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Less than 5 cases of Indian variant of Covid-19 detected in Lincolnshire so far




Cases of the Indian variant in Lincolnshire remain low, but health bosses say it will one day become the dominant strain like the Kent variant did.

Authority bosses are trying to temper concerns around the vaccine and reassure people it is safe, in a bid to get as many people to get the jab as possible.

On Tuesday, Sky News published a map which showed where some cases had been confirmed across the county.

Covid-19
Covid-19

The map, which uses figures from the Wellcome Sanger Institute, shows the variant in 127 local authorities – with a rolling average across May 1-8 showing 1 sample processed in West Lindsey and 0.5 in East Lindsey.

Matt Hancock said in the House of Commons on Monday that 2,323 cases had been confirmed across the UK as he opened up vaccines to those aged 36 and 37 and over.

Assistant director of public health at Lincolnshire County Council Andy Fox said his own data did not necessarily fit with the Wellcome Sanger data due to different methodologies.

He said: “We’re aware of just a handful of cases of the variant of concern first detected in India in Lincolnshire, less than five, and in all cases that we’re aware of there’s been no further onward transmission at this point.

“I’m expecting to see more variants of concern in Lincolnshire, and eventually over time, and it will be a slower process in Lincolnshire than elsewhere in the country, this new variant will just become the strain of covid that is circulating.

“Just as much as flu strains change over time. Covid will probably continually change and new strains will come through but the good news is that as I say the vaccine does seem to be very effective against it.”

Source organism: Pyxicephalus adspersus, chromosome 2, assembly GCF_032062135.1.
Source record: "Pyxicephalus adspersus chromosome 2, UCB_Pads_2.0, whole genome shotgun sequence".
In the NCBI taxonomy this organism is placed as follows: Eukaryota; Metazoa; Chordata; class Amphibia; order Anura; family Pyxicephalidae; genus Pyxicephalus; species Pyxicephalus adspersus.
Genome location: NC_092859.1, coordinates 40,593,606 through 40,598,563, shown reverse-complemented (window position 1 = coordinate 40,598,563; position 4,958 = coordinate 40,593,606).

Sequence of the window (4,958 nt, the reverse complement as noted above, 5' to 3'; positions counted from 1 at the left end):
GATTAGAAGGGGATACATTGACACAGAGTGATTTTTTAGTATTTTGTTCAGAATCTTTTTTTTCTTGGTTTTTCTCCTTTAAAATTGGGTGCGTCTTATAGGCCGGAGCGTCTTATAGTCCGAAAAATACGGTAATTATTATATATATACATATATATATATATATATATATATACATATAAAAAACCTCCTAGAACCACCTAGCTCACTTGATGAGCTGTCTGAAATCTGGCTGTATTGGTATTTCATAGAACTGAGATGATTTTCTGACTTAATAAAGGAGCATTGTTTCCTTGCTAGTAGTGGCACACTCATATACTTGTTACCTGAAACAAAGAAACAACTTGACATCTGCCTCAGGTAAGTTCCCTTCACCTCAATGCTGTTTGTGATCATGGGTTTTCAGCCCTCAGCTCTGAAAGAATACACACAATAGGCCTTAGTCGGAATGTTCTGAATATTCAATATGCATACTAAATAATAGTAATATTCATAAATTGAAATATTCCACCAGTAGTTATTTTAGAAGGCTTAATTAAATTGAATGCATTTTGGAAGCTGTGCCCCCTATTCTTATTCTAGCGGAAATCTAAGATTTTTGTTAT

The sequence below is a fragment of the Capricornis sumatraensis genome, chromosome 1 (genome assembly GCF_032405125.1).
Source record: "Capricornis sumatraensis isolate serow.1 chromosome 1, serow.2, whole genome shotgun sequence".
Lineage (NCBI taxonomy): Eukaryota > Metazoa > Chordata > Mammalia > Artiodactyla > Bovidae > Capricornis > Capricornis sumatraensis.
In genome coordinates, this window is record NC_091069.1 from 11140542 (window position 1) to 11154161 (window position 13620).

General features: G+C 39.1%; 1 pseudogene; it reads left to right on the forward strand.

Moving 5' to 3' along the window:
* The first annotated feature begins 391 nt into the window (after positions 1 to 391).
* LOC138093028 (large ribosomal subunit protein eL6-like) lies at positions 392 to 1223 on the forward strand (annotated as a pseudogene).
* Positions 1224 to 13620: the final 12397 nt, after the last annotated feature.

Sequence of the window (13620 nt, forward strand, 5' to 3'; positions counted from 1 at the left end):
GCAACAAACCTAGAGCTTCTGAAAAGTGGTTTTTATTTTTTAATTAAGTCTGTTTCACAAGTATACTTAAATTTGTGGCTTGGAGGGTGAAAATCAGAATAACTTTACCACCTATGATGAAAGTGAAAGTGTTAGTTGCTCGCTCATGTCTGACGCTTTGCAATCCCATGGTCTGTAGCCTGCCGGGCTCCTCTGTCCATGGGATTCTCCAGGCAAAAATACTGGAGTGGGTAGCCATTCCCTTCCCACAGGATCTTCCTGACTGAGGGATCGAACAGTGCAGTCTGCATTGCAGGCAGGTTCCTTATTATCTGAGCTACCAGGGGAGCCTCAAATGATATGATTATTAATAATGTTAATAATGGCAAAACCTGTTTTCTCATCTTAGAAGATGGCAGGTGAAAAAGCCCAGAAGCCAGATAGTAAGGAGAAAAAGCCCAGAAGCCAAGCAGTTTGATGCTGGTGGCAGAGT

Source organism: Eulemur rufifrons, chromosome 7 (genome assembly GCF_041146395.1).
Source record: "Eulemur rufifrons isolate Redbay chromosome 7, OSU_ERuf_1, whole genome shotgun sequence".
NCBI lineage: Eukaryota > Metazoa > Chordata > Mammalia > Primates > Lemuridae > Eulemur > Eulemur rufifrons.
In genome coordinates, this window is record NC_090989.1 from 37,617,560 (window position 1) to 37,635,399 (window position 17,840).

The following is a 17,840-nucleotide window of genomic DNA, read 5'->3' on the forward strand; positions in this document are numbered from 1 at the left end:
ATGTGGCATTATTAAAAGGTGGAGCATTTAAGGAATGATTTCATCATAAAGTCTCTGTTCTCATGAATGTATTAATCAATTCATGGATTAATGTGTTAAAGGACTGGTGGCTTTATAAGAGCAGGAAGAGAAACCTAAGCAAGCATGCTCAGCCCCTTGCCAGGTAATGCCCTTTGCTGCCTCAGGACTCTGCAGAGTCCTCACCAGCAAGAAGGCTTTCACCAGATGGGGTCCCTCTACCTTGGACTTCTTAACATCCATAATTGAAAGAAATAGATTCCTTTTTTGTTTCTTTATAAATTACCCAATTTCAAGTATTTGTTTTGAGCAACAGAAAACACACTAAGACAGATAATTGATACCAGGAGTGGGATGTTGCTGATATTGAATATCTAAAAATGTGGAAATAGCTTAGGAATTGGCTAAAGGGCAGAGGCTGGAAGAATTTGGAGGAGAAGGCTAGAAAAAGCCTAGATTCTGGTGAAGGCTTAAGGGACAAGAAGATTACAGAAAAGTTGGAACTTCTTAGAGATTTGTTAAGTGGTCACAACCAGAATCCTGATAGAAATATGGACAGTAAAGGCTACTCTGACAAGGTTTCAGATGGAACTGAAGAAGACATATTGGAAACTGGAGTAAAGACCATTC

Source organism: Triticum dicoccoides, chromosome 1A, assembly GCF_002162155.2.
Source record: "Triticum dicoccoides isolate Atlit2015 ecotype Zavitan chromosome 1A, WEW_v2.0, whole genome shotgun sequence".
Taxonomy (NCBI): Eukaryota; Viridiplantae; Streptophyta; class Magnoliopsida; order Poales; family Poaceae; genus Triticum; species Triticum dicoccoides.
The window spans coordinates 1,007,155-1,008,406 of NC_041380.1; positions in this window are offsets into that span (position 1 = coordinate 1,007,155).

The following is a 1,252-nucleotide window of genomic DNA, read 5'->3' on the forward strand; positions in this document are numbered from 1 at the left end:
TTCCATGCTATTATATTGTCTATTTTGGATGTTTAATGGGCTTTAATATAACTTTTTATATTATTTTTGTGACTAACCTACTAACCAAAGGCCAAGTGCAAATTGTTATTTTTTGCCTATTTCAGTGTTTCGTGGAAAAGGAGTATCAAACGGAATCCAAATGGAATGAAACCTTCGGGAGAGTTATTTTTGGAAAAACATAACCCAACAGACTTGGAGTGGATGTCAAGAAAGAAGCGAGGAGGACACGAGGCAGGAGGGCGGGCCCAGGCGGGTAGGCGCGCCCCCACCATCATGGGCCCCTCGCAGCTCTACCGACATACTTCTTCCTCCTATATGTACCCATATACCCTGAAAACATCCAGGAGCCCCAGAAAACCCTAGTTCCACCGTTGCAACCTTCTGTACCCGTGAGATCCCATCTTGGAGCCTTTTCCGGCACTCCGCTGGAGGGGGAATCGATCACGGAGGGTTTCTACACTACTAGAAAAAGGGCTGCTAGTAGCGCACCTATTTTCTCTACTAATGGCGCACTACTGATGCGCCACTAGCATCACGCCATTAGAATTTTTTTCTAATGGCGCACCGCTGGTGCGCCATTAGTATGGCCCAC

As lockdown restrictions relaxed further on Monday, Mr Fox said he was excited, but was always going to urge caution.

“The spread of covid in some areas in the country is a reminder that we still need to be cautious. Just because we can now do some things that we couldn’t previously doesn’t mean that we should.

“People should still if they can prioritise mixing outdoors rather than indoors, that people should still keep safe two metres distance.

“If they can, obviously we do want people to be able to enjoy the new freedoms, but to do so responsibly to try and focus on protecting others through that behaviour and of course, to take up the offer of the vaccine.”

He said there was “no reason not to take” the vaccine, and that it was “clear the vaccine was safe and effective”.

He was happy with how quickly the vaccine had moved through all the age groups originally expecting it to be to be just about on the over 50s at this point rather than the 36-and-overs.

He said numbers in general remain stable as national rate fluctuated with the new variant but he was not concerned about small proportion increases and wouldn’t be until there was an exponential rise.



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